The finished air brake and gauge.  THANKS John Peter!
 January, 2017.  Restoration of the caboose doors and windows begins in the Museum shop by Museum volunteers.  Here John Peter uses a heat gun to remove layers of red paint.
 Arlyn Colby and Jack Nedland scrape LAYERS of old paint off one of the caboose doors.
Arlan "Giggs" Giguere was the main repair man for damaged windows and doors.

 At the same time, John Peter wanted to restore the hardware for the windows.  Here are before and after pictures of these pieces.

April 23
Greg Egan and Arlyn Colby removed the grab irons from the top of the cupola in preparation for a new roof and also to paint the grabs.

Greg Egan, Joe Lewis, and Arlyn Colby then wire wheeled the grab irons to remove paint and rust in preparation for painting.

 May 5-6

Lee Wohlk and Arlyn Colby removed roofing from the caboose in preparation for putting down a rubber roof.  

Part of the roof was very rotten so they decided to add two 
4' x 8' OSB sheets to glue the rubber roofing to.  But first, Lee removed some very rotted areas where there would be nothing solid to attach the OSB to.
 In July, 2017, professional railcar (especially cabooses) restorer Fred Bauers arrived to give advice on our project.
He also spent hours "Needle Scaling" to remove old paint and grime from the caboose trucks. 
The trucks (wheel sets) are primed with anti-rust primer.
The trucks are then painted black and look MUCH better!
The original oak end beams have seen hard service and have deteriorated.  
After much TLC (Tender Loving Care) they come out looking great.
Before the rubber roof can be installed, the cupola must be restored.  Removing the plywood that the Soo Line Railroad had nailed on reveals the original wood on the ends to be in good condition.  With some 'elbow grease,' these will look very good.
But the boards on the sides of the cupola have rotted and will need replacement.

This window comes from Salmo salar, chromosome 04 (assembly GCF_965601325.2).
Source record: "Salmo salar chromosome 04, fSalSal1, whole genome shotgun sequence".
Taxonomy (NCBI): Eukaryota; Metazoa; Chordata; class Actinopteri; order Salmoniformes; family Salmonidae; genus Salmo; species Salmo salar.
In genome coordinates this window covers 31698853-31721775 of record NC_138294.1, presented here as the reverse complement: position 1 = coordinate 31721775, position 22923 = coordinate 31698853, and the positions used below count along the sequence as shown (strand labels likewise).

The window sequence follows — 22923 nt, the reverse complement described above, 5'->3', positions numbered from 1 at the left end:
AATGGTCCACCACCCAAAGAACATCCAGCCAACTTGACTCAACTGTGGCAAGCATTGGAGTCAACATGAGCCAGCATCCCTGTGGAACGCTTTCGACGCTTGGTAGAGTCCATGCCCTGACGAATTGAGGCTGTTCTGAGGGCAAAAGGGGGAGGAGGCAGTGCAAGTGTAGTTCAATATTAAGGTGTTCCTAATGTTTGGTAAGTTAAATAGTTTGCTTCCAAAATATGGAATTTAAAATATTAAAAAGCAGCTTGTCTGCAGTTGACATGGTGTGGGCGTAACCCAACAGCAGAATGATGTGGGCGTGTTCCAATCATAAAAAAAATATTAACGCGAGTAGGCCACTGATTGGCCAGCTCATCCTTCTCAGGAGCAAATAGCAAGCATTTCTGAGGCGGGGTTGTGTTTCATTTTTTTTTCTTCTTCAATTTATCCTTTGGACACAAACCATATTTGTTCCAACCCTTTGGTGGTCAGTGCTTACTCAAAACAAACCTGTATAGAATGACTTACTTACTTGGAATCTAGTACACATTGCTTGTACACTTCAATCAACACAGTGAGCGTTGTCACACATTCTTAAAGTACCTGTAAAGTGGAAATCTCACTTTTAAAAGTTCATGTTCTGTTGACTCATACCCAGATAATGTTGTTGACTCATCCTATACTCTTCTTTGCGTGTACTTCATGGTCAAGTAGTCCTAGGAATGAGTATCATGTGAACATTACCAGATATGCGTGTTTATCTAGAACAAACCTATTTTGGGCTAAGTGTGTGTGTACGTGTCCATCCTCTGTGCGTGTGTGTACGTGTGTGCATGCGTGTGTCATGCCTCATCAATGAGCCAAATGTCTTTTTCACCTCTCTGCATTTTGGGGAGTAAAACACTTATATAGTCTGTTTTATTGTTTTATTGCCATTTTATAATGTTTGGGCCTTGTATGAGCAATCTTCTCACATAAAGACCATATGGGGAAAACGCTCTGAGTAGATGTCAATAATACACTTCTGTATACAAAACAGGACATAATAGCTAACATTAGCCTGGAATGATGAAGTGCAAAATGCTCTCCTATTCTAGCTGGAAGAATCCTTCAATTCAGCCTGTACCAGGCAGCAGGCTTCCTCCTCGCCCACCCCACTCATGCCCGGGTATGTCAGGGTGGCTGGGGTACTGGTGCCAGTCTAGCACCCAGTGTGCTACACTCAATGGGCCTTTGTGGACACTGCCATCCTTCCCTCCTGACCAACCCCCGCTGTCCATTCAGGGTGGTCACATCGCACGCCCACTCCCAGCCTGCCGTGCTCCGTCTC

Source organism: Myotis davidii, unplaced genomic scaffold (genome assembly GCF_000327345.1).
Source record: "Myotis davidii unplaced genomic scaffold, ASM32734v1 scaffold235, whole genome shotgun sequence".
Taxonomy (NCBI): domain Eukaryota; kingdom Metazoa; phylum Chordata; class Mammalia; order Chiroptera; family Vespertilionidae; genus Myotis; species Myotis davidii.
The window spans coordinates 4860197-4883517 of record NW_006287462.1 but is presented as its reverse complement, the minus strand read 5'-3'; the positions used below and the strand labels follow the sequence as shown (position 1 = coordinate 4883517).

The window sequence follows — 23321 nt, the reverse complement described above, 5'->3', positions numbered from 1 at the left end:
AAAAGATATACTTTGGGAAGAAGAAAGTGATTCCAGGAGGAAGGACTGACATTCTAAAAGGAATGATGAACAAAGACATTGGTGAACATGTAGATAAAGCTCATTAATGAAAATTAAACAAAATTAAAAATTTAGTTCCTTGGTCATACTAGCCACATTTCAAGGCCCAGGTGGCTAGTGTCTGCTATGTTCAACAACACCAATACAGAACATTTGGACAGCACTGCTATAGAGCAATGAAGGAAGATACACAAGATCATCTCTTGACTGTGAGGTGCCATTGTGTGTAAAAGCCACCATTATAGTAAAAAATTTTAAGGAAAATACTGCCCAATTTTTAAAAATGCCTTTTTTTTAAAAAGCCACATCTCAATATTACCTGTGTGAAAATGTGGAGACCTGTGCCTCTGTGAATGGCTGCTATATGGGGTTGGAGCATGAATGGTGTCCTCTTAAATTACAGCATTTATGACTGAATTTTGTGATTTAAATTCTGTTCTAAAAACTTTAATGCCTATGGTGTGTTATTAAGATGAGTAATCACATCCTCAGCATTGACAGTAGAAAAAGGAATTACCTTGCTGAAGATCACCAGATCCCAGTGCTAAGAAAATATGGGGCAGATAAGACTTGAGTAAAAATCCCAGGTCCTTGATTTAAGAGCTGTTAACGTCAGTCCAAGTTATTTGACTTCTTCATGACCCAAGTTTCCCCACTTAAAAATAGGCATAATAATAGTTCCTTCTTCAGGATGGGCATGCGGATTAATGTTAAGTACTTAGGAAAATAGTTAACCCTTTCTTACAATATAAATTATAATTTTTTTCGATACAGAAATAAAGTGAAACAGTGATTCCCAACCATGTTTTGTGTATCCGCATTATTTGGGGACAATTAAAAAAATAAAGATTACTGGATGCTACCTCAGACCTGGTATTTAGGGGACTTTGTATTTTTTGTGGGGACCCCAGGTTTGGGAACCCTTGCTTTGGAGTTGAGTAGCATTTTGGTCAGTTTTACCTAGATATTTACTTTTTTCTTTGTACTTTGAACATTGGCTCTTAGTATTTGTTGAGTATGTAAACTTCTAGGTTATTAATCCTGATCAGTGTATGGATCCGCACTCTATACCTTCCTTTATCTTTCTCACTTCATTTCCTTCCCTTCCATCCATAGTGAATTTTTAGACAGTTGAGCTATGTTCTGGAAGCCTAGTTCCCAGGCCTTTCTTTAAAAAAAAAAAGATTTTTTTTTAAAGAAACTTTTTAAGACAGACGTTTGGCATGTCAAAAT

Also, the Soo Line Railroad had nailed plywood over the ends of the caboose and painted it yellow, for visibility.  Removing the plywood reveals original wood that can be restored! 
First, a heat gun was used to remove as much paint as possible.  Some of the yellow has been removed in this photo.

Then the wood was sanded, followed by filling holes with wood filler.  It was then sanded again and painted with red primer.  (This is NOT the final red color).  The yellow boards at the edges are rotted and will be replaced.
137 milled and kiln-dried boards were purchased for replacing the wood on the sides of the body and the cupola.  First they had to be primed.  Here Amber, Cyrus, and Jesse Elmer are shown priming some of the boards.
And Gary Hinrichs helped paint (until we got rained out a few hours later!!)
Glen Olsen replaces rotted boards on the side of the cupola.
Gary Hinrichs then climbs the ladder to paint the new boards (and the old ones that were not replaced)
Next, new authentic width boards were placed on the side of the caboose.  Here Lee Wohlk poses after helping nail boards to the side.  The brown color is a primer.  It will be painted Caboose Red later.
On September 28, Lee Wohlk and Keith Kolpack finished siding the front of the caboose.
Then the side boards are cut off flush with the bottom of the caboose.
And now it is really starting to look like a Soo Line Wood Caboose!!!
Lots of hours of painting result in a great looking caboose.

It's not done but significant progress was made in the summer and fall of 2017.  Many hours of work remain, especially restoring the inside.  With winter upon us, work will continue during the spring of 2018.

After a LONG winter, spring finally arrived in May and it was time to start work again on the caboose.  Glen Olson spent 3 days removing the old plywood siding on the backside of the caboose.
Unfortunately we found lots of rotten boards and supports which will have to be replaced!
We think the caboose was last repainted on June 25, 1964, before the plywood sheathing was put on.

 Funds are needed for continued restoration and building a canopy over the caboose to protect it.  Individuals, businesses, and organizations are encourage to make a donation.

Donate Now

The Barron County Museum is a 501(c)(3) and all donations are tax-deductible.  Any donation will be greatly appreciated.  Donations of $100, $500, and $1,000 or greater will be recognized on a plaque in the caboose.

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Donate by mail

Please write a check to Barron County Museum and put Caboose Fund in the memo. Checks may be mailed to:
Barron County Museum
P.O. Box 242
Cameron, WI 54822